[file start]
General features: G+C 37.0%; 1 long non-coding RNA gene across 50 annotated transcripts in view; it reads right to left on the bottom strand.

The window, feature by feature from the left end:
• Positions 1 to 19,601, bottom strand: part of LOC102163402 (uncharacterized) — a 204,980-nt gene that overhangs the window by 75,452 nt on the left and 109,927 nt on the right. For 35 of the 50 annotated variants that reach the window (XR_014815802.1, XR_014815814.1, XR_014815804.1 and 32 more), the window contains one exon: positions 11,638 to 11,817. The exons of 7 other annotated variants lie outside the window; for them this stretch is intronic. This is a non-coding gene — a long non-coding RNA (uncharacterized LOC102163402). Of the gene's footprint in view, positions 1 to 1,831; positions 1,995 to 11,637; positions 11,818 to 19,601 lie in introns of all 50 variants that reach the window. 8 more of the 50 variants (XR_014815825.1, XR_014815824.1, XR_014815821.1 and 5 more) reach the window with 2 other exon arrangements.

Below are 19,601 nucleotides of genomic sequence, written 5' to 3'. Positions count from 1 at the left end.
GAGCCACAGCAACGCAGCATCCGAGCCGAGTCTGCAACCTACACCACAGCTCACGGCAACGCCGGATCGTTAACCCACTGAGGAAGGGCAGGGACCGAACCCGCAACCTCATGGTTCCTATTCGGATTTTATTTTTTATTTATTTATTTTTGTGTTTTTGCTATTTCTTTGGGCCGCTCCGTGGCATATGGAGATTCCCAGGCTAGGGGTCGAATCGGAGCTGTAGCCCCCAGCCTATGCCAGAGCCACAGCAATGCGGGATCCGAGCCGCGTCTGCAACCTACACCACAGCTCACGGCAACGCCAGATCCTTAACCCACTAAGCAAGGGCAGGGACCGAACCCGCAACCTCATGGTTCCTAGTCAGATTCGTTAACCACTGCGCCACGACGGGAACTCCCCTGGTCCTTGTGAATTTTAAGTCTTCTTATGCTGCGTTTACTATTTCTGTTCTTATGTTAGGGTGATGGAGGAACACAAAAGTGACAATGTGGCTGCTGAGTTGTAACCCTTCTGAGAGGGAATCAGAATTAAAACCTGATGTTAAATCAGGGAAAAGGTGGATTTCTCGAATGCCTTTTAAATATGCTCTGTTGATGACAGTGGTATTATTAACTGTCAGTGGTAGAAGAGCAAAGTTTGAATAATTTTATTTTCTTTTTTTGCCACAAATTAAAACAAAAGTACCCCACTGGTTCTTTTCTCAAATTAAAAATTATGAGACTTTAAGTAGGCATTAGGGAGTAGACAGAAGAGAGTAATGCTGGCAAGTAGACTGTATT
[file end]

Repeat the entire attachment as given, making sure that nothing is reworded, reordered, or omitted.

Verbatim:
General features: G+C 37.0%; 1 long non-coding RNA gene across 50 annotated transcripts in view; it reads right to left on the bottom strand.

The window, feature by feature from the left end:
• Positions 1 to 19,601, bottom strand: part of LOC102163402 (uncharacterized) — a 204,980-nt gene that overhangs the window by 75,452 nt on the left and 109,927 nt on the right. For 35 of the 50 annotated variants that reach the window (XR_014815802.1, XR_014815814.1, XR_014815804.1 and 32 more), the window contains one exon: positions 11,638 to 11,817. The exons of 7 other annotated variants lie outside the window; for them this stretch is intronic. This is a non-coding gene — a long non-coding RNA (uncharacterized LOC102163402). Of the gene's footprint in view, positions 1 to 1,831; positions 1,995 to 11,637; positions 11,818 to 19,601 lie in introns of all 50 variants that reach the window. 8 more of the 50 variants (XR_014815825.1, XR_014815824.1, XR_014815821.1 and 5 more) reach the window with 2 other exon arrangements.

Below are 19,601 nucleotides of genomic sequence, written 5' to 3'. Positions count from 1 at the left end.
GAGCCACAGCAACGCAGCATCCGAGCCGAGTCTGCAACCTACACCACAGCTCACGGCAACGCCGGATCGTTAACCCACTGAGGAAGGGCAGGGACCGAACCCGCAACCTCATGGTTCCTATTCGGATTTTATTTTTTATTTATTTATTTTTGTGTTTTTGCTATTTCTTTGGGCCGCTCCGTGGCATATGGAGATTCCCAGGCTAGGGGTCGAATCGGAGCTGTAGCCCCCAGCCTATGCCAGAGCCACAGCAATGCGGGATCCGAGCCGCGTCTGCAACCTACACCACAGCTCACGGCAACGCCAGATCCTTAACCCACTAAGCAAGGGCAGGGACCGAACCCGCAACCTCATGGTTCCTAGTCAGATTCGTTAACCACTGCGCCACGACGGGAACTCCCCTGGTCCTTGTGAATTTTAAGTCTTCTTATGCTGCGTTTACTATTTCTGTTCTTATGTTAGGGTGATGGAGGAACACAAAAGTGACAATGTGGCTGCTGAGTTGTAACCCTTCTGAGAGGGAATCAGAATTAAAACCTGATGTTAAATCAGGGAAAAGGTGGATTTCTCGAATGCCTTTTAAATATGCTCTGTTGATGACAGTGGTATTATTAACTGTCAGTGGTAGAAGAGCAAAGTTTGAATAATTTTATTTTCTTTTTTTGCCACAAATTAAAACAAAAGTACCCCACTGGTTCTTTTCTCAAATTAAAAATTATGAGACTTTAAGTAGGCATTAGGGAGTAGACAGAAGAGAGTAATGCTGGCAAGTAGACTGTATT